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Still Life with a Fruit Dish

Georges Braque, French, 1882 - 1963

Made in France, Europe


Oil on canvas

23 3/4 x 32 inches (60.3 x 81.3 cm) Framed: 33 1/2 x 41 3/4 x 4 inches (85.1 x 106 x 10.2 cm)

© Artists Rights Society (ARS), New York / ADAGP, Paris

Curatorial Department:
European Painting

Object Location:

Currently not on view

Accession Number:

Credit Line:
The Samuel S. White 3rd and Vera White Collection, 1967

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Additional information:
  • PublicationMasterpieces from the Philadelphia Museum of Art: Impressionism and Modern Art

    Together with Picasso, Georges Braque invented a new pictorial treatment of space and perspective that came to be known as Cubism. This colorful painting presents a still life made up of elements typically found in Cubist paintings of the early twentieth century: a large fruit dish, a glass, a newspaper, a pipe, and pieces of fruit arranged on a wooden table. Created in the mid-1930s, Still Life with a Fruit Dish is a collage-like composition in which each element is rendered in jagged lines, accentuated by the design of the pink, black, green, red, and yellow fabrics surrounding the table. Although reminiscent of Braque's earlier Cubist works, this large-scale still life is much more colorful than these paintings, which were usually rendered in more muted tones. In Still Life with a Fruit Dish, Braque integrated foreground and background into a unified complex whole, so all objects seem to share a single plane. This still life exemplifies Braque's poetic reinterpretation of Cubism later in his career. Emily Hage, from Masterpieces from the Philadelphia Museum of Art: Impressionism and Modern Art (2007), p. 124.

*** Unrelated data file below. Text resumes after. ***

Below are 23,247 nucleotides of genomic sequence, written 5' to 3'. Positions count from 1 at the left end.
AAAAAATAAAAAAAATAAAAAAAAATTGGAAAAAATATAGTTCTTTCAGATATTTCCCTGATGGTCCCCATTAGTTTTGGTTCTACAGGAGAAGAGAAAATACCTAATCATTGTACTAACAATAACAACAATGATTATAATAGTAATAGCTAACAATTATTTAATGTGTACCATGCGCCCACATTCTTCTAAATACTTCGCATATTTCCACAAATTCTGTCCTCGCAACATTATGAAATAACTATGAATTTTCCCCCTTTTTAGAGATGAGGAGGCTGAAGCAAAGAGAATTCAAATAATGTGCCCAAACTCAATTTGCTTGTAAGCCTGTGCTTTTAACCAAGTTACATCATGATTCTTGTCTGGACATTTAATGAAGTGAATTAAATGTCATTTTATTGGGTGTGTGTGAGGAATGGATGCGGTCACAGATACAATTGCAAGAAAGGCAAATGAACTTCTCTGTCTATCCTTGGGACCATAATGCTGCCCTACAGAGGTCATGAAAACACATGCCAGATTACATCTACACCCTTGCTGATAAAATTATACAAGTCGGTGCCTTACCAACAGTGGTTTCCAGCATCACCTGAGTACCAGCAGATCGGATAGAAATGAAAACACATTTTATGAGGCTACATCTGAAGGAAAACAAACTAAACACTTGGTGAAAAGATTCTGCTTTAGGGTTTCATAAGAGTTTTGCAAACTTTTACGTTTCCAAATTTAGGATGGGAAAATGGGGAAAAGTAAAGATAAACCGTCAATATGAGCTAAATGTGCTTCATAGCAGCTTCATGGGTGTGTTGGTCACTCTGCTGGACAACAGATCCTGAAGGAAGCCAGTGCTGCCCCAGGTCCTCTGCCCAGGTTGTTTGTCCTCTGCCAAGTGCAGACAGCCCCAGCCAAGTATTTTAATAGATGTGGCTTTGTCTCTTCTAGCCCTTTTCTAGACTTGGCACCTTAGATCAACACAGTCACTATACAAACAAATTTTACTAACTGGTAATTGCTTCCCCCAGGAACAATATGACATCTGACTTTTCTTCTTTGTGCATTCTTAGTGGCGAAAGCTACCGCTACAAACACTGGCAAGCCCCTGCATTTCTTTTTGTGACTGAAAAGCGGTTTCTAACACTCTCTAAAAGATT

With Paul Rosenberg & Co., Paris [1]; sold to Samuel S. White, 3rd (1876-1952), Ardmore, PA, probably late 1930's [2]; bequest of Vera White (Mrs. Samuel S. White, 3rd) to PMA, 1967. 1. Rosenberg was Braque's dealer from 1923 onward. The painting may have been exhibited in 1937 at the Rosenberg gallery as "Pommes, verre et pipe" (60 x 81 cm.), although it depicts a pipe, glass, and lemons, not apples. This exhibition is also cited by Henry Gardiner in the White Collection catalog entry (PMA Bulletin, vol 63, nos. 296 and 297, January-March 1968 and April-June 1968). 2. See letter in curatorial file from Elaine Rosenberg (Paul Rosenberg & Co.) dated February 14, 2002, which states that the painting was most likely sold to S.S. White in Paris, thus before Rosenberg left Paris in 1940. See also Gardiner, White Collection catalog, no. 5, p. 79, stating that the painting was purchased by the Whites in Europe in the late 1930's.